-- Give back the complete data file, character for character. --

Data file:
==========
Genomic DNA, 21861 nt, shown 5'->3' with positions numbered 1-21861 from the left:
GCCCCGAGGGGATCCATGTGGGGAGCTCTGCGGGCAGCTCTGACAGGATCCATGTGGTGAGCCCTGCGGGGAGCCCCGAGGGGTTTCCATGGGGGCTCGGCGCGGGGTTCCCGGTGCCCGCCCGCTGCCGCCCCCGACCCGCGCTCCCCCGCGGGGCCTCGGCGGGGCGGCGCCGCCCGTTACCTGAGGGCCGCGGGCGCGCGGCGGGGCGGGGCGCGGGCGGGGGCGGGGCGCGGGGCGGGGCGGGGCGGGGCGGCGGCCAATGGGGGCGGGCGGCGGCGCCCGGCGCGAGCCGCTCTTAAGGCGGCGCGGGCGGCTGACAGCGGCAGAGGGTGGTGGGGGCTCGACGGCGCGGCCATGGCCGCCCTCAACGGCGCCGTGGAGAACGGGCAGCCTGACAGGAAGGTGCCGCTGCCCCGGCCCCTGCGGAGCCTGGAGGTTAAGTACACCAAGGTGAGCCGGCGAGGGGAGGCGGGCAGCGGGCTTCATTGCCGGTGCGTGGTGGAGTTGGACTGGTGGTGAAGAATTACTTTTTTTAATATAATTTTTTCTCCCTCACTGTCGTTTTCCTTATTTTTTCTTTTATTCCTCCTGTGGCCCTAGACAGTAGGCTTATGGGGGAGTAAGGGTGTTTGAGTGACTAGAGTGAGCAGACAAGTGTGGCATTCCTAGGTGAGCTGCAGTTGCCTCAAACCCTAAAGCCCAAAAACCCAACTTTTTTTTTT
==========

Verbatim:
Genomic DNA, 21861 nt, shown 5'->3' with positions numbered 1-21861 from the left:
GCCCCGAGGGGATCCATGTGGGGAGCTCTGCGGGCAGCTCTGACAGGATCCATGTGGTGAGCCCTGCGGGGAGCCCCGAGGGGTTTCCATGGGGGCTCGGCGCGGGGTTCCCGGTGCCCGCCCGCTGCCGCCCCCGACCCGCGCTCCCCCGCGGGGCCTCGGCGGGGCGGCGCCGCCCGTTACCTGAGGGCCGCGGGCGCGCGGCGGGGCGGGGCGCGGGCGGGGGCGGGGCGCGGGGCGGGGCGGGGCGGGGCGGCGGCCAATGGGGGCGGGCGGCGGCGCCCGGCGCGAGCCGCTCTTAAGGCGGCGCGGGCGGCTGACAGCGGCAGAGGGTGGTGGGGGCTCGACGGCGCGGCCATGGCCGCCCTCAACGGCGCCGTGGAGAACGGGCAGCCTGACAGGAAGGTGCCGCTGCCCCGGCCCCTGCGGAGCCTGGAGGTTAAGTACACCAAGGTGAGCCGGCGAGGGGAGGCGGGCAGCGGGCTTCATTGCCGGTGCGTGGTGGAGTTGGACTGGTGGTGAAGAATTACTTTTTTTAATATAATTTTTTCTCCCTCACTGTCGTTTTCCTTATTTTTTCTTTTATTCCTCCTGTGGCCCTAGACAGTAGGCTTATGGGGGAGTAAGGGTGTTTGAGTGACTAGAGTGAGCAGACAAGTGTGGCATTCCTAGGTGAGCTGCAGTTGCCTCAAACCCTAAAGCCCAAAAACCCAACTTTTTTTTTT